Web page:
Neil Smith

It is easy to imagine a bevy of bright-eyed Parliamentarians turning up one sunny morning to have their say on the Pulp Mill as promised, only to have our friend Paul stand up and say “sorry guys, you can talk about it if you like, but that won’t have any effect on the approval, SWECO PIC’s already sorted that out”.

( Latest: Mercury, Saturday Outcry at federal mill study )
The Pulp Mill Assessment Act 2007 received Royal Assent and came into operation on April 30 this year. Described as “Gunns Dream Bill” by Legislative Council President Don Wing, it is one of the most amazing pieces of legislation enacted in recent times. It is short, straightforward, and codifies its designers’ intentions down to a tee — guaranteeing that virtually nothing can go wrong with the grand plan to get Gunns Pulp Mill at Long Reach up and running (barring intervention by the federal Government under the EPBC Act).

One of the often-cited objectionable features of this Act is Section 11, which makes it virtually impossible to mount a legal appeal against “any action, decision, process, matter or thing relating to any assessment or approval of the project under this Act”. This is not, however, the section I want to emphasise in the present article. I think somewhat more interesting is the mechanism for approval of “the project”, which is worth a little analysis.

Section 4 of the Act reads (in part):
4. Assessment against guidelines
(1) The Minister is to appoint a consultant to undertake an assessment of the project, subject to subsection (2), against the guidelines.
(3) After undertaking an assessment of the project under subsection (1), the consultant is to report to the Minister, based on that assessment, that —
(a) the project should proceed; or
(b) the project should not proceed.

The “guidelines” of course are the infamous “Recommended Environmental Emission Limit Guidelines for any new Bleached Eucalypt Kraft Pulp Mill in Tasmania”, which don’t apply specifically to a mill in the Tamar Valley and don’t deal with the pulping of pine. And, most famously, they don’t need to be met. Subsection (2), omitted for brevity, requires the consultant to “take into account” certain material, quite a lot of it actually, because the Legislative Council managed to amend the Bill to include the documents received by the RPDC for their now defunct assessment in this clause. But what “take into account” actually means is anyone’s guess. The consultant is not required to tell the Minister or anyone else in what way the material was taken into account. All the consultant has to do is specified by subsection (4):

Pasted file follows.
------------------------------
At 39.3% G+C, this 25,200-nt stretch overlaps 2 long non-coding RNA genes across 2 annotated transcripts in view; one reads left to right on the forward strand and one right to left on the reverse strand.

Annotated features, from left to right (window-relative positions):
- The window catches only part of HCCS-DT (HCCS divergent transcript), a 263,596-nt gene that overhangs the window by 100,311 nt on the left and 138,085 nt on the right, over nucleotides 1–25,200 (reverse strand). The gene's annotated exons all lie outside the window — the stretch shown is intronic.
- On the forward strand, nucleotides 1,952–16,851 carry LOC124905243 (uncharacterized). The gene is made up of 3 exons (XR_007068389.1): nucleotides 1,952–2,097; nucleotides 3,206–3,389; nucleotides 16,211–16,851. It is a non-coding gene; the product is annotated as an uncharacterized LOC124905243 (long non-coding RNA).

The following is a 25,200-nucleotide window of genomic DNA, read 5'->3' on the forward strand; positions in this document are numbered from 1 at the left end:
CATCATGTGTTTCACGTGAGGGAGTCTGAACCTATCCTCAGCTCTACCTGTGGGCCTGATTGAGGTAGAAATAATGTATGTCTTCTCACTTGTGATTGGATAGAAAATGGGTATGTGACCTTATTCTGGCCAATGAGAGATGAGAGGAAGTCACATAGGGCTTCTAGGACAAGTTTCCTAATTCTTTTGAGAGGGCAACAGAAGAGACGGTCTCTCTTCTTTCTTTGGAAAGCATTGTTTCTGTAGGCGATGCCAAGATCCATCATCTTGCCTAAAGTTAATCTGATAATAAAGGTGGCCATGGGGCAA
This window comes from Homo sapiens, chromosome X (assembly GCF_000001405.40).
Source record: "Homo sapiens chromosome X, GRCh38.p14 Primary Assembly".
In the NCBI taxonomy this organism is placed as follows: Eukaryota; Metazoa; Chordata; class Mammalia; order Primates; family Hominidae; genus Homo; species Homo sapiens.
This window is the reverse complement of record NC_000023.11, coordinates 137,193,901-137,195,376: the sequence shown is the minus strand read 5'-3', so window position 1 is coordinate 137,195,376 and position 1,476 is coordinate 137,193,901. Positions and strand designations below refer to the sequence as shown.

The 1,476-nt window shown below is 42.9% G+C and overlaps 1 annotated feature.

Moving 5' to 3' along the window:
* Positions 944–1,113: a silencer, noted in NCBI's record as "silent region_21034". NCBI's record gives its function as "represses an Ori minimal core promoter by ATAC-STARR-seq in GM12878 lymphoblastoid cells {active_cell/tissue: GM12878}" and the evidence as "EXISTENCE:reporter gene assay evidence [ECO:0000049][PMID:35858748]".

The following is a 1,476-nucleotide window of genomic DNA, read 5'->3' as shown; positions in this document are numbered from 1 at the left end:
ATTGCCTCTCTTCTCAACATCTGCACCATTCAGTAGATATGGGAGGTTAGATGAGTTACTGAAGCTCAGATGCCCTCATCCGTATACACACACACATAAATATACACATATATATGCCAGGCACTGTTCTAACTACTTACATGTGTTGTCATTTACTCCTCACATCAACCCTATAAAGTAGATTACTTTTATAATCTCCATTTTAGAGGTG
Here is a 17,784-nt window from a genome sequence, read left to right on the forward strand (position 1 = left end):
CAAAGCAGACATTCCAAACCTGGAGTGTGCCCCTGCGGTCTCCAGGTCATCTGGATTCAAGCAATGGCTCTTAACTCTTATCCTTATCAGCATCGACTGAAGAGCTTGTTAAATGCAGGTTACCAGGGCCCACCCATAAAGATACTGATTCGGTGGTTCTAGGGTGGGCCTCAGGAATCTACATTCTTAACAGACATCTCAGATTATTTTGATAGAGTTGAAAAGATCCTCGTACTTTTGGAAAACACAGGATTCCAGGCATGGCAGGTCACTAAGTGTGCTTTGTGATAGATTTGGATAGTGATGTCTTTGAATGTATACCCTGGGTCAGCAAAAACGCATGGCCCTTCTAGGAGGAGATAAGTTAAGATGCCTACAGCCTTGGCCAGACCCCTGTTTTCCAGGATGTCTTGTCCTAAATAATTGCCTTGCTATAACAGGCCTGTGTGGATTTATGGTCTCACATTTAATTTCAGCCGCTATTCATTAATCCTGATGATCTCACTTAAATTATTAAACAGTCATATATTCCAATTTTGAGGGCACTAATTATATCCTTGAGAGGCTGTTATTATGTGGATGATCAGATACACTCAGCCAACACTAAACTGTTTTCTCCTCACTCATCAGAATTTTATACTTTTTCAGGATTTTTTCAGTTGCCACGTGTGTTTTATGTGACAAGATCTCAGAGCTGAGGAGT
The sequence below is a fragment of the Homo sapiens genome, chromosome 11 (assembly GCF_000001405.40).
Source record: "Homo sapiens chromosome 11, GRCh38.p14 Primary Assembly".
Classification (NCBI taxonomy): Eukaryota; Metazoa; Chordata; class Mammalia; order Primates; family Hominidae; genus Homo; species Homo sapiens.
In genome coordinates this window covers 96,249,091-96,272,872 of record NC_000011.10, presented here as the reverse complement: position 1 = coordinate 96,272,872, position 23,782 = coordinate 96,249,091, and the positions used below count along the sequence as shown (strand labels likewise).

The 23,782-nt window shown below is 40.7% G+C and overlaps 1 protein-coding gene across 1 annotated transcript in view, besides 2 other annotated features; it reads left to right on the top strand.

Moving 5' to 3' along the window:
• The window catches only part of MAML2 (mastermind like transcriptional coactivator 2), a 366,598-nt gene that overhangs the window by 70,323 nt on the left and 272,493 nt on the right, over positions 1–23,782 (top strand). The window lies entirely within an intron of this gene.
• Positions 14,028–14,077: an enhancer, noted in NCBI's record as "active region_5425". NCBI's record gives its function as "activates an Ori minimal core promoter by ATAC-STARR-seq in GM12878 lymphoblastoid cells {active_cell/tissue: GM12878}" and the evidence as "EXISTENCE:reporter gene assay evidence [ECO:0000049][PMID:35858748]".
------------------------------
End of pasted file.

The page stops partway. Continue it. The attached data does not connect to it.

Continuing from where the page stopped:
(4) If the consultant reports to the Minister that the project should proceed, the consultant is, in his or her report, to –
(a) state whether or not the project complies with the guidelines; and
(b) provide reasons as to why the project should proceed; and
(c) recommend matters to be considered in the conditions that should apply to the project.

(4)(a) shouldn’t use up too much of the consultant’s time. A simple “no” would do. It’ll be more interesting to read the “reasons” under (4)(b), if the Minister ever lets us see them. There could be a bit of jumping through hoops required to come up with a paragraph or two here.
But maybe even more interesting is that the consultant doesn’t “recommend”, he or she “reports”. The Act appears not to give anyone else any say in the matter, not the Minister, and not either House of Parliament. Because when we get to section 7, we see that
7(1) The project is approved if –
(a) the consultant reports to the Minister under section 4(3) that the project should proceed; and
(b) each House of Parliament, by resolution, accepts the Pulp Mill Permit.

The “Pulp Mill Permit” is defined elsewhere in the Act, and it is essentially a collection of the permits and licences which would normally be required for an industrial project, including a building permit from the Georgetown Council, a permit to operate wharf facilities, and so forth. One wouldn’t expect it to be overly contentious.

But by specifically providing that each House of Parliament has to resolve to accept “the Pulp Mill Permit”, section 7 can be read to mean that Parliament, in contrast, has no role whatsoever in connection with the more important matter — the consultant’s report. The fact that it is termed throughout the Act as a “report” and not a “recommendation” only further supports this view.

It is easy to imagine a bevy of bright-eyed Parliamentarians turning up one sunny morning to have their say on the Pulp Mill as promised, only to have our friend Paul stand up and say “sorry guys, you can talk about it if you like, but that won’t have any effect on the approval, SWECO PIC’s already sorted that out”.

Neil Smith
Greens candidate for Legislative Council division of Pembroke
South Hobart.